A Dyke About Town: Holiday shows
|A Dyke About Town: Holiday shows|
by Mercy Moosemuzzle -
SGN Contributing Writer
Mercy and Cuteness enjoyed the Venus Envy reunion at the Triple Door very much. It was satisfying to revisit songs such as Lisa Koch's "I'll Be a Homo for Christmas." Laura Love updated their "Chain of Fools" to incorporate the president elect with a new refrain "Change is Good." She also performed a campaign song she had written for Obama, which made Mercy and Cuteness smile. Lisa Sullivan provided an original tune, "That Myth in Genesis" and some amazing harmonica licks. The show launched the Christmas season well.
They also appreciated Allan Barlow's self-produced one-man show of Dickens' "A Christmas Carol" at the Queen Anne Masonic Lodge. Barlow created the adaptation, which, along with his acting made the case for the story. Equality pointed out how well he portrayed a variety of people. Mercy liked the pantomimes and sound effects he added.
The Seattle Women's Chorus Concert delighted Mercy and Cuteness. They appreciated how large and well-oiled the group had become as it matured. Mercy isn't crazy about the costumes, which look like they were designed by a drag queen for his mother. Cuteness says what she likes about choral music is its power. She felt director Dennis Coleman is subduing the women's voices. Cuteness would like to see what would happen if he let them cut loose. They thought the high point was Captain Smartypants' satirical Hanukkah Boogie, which you can see on Youtube at www.youtube.com/watch?v=sgaOdiDK7hA
By contrast, Mercy, Cuteness and Equality also saw Black Nativity for the first time this year. Every moment of that production, directed by Jacqueline Moscou, stands up and shouts. Langston Hughes' script is highly lyrical. G. Tomas Jones as the narrator and Patrinell Wright as the pastor have resonant voices. Wright's singing sets the stage for an evening of fine solos and the harmonies of the Total Experience Choir. Bojohn Diciple and Pamela Yasutake dance beautifully as Joseph and Mary. They lead a corps of dancers that are lithe and skillful. Kabby Mitchell III is the choreographer responsible for heartrending and uplifting moments of dance. The band is rock solid.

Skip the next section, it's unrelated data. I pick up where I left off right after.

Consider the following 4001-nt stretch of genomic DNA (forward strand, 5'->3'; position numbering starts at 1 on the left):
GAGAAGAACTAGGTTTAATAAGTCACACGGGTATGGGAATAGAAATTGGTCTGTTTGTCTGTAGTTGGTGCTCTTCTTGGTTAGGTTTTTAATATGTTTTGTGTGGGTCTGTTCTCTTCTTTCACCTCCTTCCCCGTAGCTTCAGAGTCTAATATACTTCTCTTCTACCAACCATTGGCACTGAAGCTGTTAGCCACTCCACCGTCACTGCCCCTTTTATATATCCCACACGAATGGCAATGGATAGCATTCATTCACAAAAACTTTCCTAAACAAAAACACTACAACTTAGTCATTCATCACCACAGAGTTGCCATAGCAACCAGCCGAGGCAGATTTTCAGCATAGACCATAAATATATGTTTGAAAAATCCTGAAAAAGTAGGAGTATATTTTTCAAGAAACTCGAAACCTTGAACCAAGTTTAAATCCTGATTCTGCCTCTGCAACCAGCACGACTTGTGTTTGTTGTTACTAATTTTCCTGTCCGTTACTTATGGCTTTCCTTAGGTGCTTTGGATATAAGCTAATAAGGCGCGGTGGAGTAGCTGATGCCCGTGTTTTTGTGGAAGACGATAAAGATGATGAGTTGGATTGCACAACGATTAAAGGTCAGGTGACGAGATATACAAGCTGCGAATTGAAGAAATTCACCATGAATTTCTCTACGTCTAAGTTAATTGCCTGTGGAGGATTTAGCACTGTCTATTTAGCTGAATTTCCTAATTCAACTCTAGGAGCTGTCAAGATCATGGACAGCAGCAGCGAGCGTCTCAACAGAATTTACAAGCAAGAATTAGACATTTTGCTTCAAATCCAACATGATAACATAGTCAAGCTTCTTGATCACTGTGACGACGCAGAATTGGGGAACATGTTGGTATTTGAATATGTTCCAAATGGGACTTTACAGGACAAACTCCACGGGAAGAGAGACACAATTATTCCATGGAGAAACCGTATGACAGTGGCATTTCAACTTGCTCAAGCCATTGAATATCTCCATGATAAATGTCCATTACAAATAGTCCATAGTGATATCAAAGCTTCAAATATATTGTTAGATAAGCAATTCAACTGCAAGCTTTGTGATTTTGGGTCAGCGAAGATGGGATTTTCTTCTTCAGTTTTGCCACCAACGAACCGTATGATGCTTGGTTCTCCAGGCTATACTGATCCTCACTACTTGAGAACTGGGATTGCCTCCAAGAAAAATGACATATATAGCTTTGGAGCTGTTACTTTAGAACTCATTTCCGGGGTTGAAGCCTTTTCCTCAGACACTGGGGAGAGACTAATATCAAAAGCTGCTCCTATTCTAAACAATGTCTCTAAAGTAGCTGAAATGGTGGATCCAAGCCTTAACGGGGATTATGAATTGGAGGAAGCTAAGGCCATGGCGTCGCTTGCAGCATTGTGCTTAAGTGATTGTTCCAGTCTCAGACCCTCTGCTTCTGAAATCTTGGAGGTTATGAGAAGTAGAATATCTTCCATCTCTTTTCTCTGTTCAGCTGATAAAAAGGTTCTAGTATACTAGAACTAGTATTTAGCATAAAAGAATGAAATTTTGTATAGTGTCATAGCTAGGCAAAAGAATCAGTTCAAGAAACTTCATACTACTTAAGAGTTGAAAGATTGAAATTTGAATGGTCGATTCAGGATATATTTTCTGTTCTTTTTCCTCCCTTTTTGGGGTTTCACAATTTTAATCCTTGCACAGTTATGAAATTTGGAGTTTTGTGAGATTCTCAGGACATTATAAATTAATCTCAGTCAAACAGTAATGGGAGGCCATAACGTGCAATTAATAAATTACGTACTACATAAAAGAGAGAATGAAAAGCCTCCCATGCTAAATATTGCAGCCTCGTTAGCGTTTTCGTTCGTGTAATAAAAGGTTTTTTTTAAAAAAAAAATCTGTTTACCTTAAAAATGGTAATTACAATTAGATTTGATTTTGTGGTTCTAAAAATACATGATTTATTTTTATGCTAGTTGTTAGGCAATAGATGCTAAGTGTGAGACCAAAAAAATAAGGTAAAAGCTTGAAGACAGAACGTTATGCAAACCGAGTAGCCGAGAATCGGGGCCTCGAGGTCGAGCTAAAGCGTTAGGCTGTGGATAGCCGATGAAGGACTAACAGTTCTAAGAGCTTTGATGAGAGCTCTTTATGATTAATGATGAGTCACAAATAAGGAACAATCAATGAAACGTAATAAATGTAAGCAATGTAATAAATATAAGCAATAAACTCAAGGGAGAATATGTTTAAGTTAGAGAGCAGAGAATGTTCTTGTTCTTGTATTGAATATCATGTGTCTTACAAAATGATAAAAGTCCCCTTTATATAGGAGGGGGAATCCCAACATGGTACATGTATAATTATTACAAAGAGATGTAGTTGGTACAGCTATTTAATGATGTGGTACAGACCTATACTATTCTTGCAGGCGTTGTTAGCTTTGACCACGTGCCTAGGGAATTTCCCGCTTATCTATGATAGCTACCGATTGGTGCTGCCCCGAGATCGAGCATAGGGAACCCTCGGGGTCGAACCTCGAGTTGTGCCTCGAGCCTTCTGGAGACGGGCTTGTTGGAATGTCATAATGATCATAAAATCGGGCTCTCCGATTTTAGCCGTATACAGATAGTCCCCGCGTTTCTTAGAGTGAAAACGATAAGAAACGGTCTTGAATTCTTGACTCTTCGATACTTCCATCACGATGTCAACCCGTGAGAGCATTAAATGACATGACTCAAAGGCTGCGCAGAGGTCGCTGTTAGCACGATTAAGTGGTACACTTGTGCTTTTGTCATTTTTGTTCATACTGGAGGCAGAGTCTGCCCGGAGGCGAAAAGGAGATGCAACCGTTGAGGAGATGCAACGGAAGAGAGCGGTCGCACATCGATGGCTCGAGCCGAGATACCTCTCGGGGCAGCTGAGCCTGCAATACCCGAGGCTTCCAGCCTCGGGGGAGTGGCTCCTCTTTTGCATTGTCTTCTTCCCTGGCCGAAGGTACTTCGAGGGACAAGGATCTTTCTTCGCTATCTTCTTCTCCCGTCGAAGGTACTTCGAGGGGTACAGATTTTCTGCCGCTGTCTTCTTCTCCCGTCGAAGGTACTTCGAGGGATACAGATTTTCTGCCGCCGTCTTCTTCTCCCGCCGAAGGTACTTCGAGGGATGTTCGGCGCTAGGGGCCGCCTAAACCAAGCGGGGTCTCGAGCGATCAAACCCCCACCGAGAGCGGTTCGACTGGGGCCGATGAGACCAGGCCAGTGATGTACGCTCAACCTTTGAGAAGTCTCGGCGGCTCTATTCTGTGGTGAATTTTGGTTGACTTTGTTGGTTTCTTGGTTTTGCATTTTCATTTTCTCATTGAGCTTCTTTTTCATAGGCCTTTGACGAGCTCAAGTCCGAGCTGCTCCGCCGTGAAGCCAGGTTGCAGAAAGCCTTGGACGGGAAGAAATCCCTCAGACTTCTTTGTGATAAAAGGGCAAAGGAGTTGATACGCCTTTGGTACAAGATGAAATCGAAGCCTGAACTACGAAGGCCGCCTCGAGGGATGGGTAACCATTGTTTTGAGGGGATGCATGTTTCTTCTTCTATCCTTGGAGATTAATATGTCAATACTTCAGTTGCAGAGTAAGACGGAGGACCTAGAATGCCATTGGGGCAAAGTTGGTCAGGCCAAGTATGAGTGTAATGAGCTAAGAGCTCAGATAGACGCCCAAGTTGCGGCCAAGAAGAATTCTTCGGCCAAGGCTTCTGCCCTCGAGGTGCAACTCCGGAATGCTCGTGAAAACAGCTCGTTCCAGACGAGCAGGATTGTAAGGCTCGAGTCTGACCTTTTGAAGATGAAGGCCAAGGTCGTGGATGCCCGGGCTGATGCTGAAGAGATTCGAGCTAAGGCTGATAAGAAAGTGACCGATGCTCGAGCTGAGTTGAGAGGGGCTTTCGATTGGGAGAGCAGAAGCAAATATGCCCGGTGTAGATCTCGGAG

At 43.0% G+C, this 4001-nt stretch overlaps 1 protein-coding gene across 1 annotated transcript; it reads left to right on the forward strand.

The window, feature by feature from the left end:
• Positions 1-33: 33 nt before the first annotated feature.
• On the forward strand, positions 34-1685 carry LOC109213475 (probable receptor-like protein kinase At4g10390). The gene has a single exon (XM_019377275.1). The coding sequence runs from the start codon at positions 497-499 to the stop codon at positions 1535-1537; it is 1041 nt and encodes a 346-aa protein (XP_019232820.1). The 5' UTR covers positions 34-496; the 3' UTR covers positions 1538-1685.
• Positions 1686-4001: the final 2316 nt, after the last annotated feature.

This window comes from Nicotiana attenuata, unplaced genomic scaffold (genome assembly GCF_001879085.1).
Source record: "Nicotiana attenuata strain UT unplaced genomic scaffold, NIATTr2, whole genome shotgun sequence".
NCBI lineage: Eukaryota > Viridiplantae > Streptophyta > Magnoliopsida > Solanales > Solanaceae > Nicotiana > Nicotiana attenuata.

Equality, 12 years old, agreed that the show was fun. Mercy thought some members of the audience must have recognized her, because she heard them calling her name.
Mercy went to Dos Fallopia's Christmas Hour and a Half at Theater Off Jackson. This is the eighth year the comedy duo has done a holiday show. Their productions have become a tradition for the Gay and Lesbian community. Lisa Koch's Sister Mary Agnes Labia was in fine form, joking that the way to get a nun pregnant is to dress her up as an altar boy. Peggy Platt's Craft Lady always finds amazing things to do with condoms and dildos. The Spudds' bantering was nicely in synch. They added a new song, "Mamas Don't Let Your Babies Grow Up to be Homos." Mercy almost didn't get to see the show, since the short run sold out quickly. She is happy to hear there are plans afoot to move the show upstairs to the larger Wing Luke museum.
The Seattle Men's Chorus Fruitcake concert demonstrated the group's musicality and range. The combination of classic Christmas songs and over-the-top comedy was satisfying. "The Promise - A Christmas Miracle," an SMC commission, was touching. "The Night Before Christmas & Revisited" changed musical style an incredible number of times. The rightness of interrupting the sing-along of "Wonderland," at the Parson Brown line with a rowdy anti-prop 8 demonstration made Mercy and Cuteness smile.
Mercy and Cuteness enjoyed "Land of the Sweets," the burlesque Nutcracker at the Triple Door. Producers Lily Verlaine and Jasper McCann also danced well. Waxie Moon and Osiris Bombay and Kitten La Rue stood out in a number of roles, including some drag ones and the Rat King for Maxie, which we enjoyed. Indigo Blue dancing as the Countess of Candies (also known as the Dance of the Sugar Plum Fairies) made us happy her bio identifies her as Seattle's Sapphic Sweetheart. The revisioning of the old chestnut pleased Mercy and Cuteness.
Seattle Public Theater's Santaland Diaries has been on Mercy's list of things to see, especially since she had a stint working as a mall elf until her antlers tore the costume. She talked Cuteness and Equality into braving a snowstorm and joining her. David Sedaris' essay about his experiences in that role at Macy's is wonderfully satirical. It works well as a play. David Goldstein plays the talky role well. Director Tim Hyland found ways to provide action suited to the pace of the shopping season. The story includes some flirtations among the elves and Santas, which was fun.